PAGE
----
The forgotten land migration route: “We all want to go to Italy”
Vucijak – One of the young Nepalese is wearing a white jumper with large script reading: “World tour”, around the world. The group advances through the woods in the north-west of Bosnia near a pass of the Croatian European border. “We all want to go to Italy” admits candidly the chubby leader with a ready smile, who is just a bit older than 18. It is of little importance whether or not they run away from a war and arrive in Turkey comfortably via plane to then infiltrate by land along the Balkan route. What matters is participation in the “game”, as it has come to be called in the slang of all the migrants following the passage to the Croatian border, then the Slovenian one before in the end arriving to Trieste, before proceeding to other European countries. They request political asylum, even if they have no grounds to do so.
“In the past two years we estimate that around 20 thousand have passed through. At this time in this area alone there are 5 thousand migrants” explains inspector Ale Siljdedic, spokesperson for the local police force for Bihac, located in the north-west corner of Bosnia, the closest to the Croation border with the European Union. It is a bottle-neck where on average around 100 migrants arrive each day, which pales in comparison to Lampedusa. Farhad, with short hair and a sad look on his face, left Bangladesh together with a dozen of his compatriots. “No documents, no money, but we will head onwards to Italy” he declares while looking up at a large map from the Red Cross, that indicates the land mines left over from the war of the former Yugoslavia.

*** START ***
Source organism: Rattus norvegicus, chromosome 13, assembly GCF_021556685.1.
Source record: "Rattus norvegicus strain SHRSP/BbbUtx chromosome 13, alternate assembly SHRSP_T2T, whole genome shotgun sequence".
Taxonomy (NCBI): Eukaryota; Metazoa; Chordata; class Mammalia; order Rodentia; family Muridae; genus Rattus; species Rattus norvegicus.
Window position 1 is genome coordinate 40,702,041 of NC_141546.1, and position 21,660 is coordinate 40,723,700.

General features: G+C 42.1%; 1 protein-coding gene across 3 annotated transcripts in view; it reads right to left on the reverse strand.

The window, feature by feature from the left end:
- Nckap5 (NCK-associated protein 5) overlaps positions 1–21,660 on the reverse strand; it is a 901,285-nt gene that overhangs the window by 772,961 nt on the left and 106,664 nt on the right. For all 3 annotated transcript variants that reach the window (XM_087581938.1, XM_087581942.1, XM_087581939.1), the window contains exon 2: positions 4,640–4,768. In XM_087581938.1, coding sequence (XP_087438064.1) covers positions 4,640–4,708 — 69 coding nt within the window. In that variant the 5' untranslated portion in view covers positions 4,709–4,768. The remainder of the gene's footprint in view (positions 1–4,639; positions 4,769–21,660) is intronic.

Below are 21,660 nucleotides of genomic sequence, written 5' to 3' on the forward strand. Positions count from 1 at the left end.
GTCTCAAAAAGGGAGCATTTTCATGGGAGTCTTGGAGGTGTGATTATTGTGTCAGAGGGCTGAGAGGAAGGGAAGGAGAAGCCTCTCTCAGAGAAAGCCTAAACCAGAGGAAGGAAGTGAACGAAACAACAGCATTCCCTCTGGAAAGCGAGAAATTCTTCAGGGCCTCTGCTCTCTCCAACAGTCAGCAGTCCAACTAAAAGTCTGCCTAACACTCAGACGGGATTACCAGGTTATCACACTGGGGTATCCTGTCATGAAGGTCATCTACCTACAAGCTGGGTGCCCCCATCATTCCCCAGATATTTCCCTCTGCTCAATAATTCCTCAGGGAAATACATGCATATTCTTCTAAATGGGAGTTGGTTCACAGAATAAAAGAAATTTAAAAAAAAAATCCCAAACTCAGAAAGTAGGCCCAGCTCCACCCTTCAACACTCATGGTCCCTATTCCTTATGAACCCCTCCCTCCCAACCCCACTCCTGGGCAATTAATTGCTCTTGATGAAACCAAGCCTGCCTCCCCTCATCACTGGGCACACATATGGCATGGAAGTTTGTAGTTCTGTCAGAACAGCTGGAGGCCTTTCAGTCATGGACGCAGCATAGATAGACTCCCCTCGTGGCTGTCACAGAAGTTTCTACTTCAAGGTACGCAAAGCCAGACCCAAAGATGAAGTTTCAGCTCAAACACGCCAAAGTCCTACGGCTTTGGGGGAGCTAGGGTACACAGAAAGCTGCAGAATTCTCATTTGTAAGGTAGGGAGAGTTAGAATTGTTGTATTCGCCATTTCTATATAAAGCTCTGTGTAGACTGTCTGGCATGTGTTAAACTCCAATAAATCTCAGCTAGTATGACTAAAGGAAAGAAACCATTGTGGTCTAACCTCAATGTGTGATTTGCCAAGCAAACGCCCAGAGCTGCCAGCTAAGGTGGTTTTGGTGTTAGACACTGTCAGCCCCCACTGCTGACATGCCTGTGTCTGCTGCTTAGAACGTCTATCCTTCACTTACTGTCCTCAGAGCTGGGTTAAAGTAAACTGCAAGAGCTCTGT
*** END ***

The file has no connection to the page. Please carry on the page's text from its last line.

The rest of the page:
The Bangladeshis have not found a place in the precarious tent city of 500 migrants in Vuciak, which means “Wolf’s lair”. It is a temporary camp in the middle of nowhere, far from the city of Bihac, that had become fed up by the “occupation” of Afghans, Packistanis and North Africans.
Under a marquee of the Turkish red half moon, Ahmad Zia is still devouring the mornings supply of freshly distributed rations. “I come from Afghanistan and I have been travelling for four years in order to reach Europe – tells the young Tajik boy who escaped from the Taliban – Yesterday was bad. The Slovenian police took me back to Bosnia. I will keep on trying until I arrive in Italy.”
Other migrants have tried ten times and one even twenty. A Packistani says: “I saw the lights of Trieste, but the Slovenians caught me. I will leave again in a few days.”
All of them are terrorised by Croatian policy, that has sealed the border with special officers, drones, thermal cameras as well as helicopters. “Only 10% succeed in passing on the first attempt. The others are beaten and sent back to Bosnia by the Croatians, who take away their shoes as a deterrent” explains an individual guarding the migrant camp. In addition to the beatings the Croatian police take the cellphones with maps and the marked GPS routes sent by those who have already managed to reach Trieste. The influx arrives via Turkey into Greece and then Macedonia and Serbia, where the migrants are willingly let pass through the unguarded border with Bosnia. In Tuzla (Bosnia) they storm the bus station to Sarajevo and then head north-west to the Bihac bottle-neck. “They want to go to Italy, but many continue on to France, Germany or the Scandenavian countries” explains Marine, on of the volunteers from Venice from the NGO Christian Associations of Italian Workers. With a long braid wearing a jacket with a thousand pockets, she is distributing tea to the migrants, and is convinced that “The Balkan route does not have the same effect as the boats in Lampedusa, but the rate of human trafficking is emence and sooner or later they all pass.”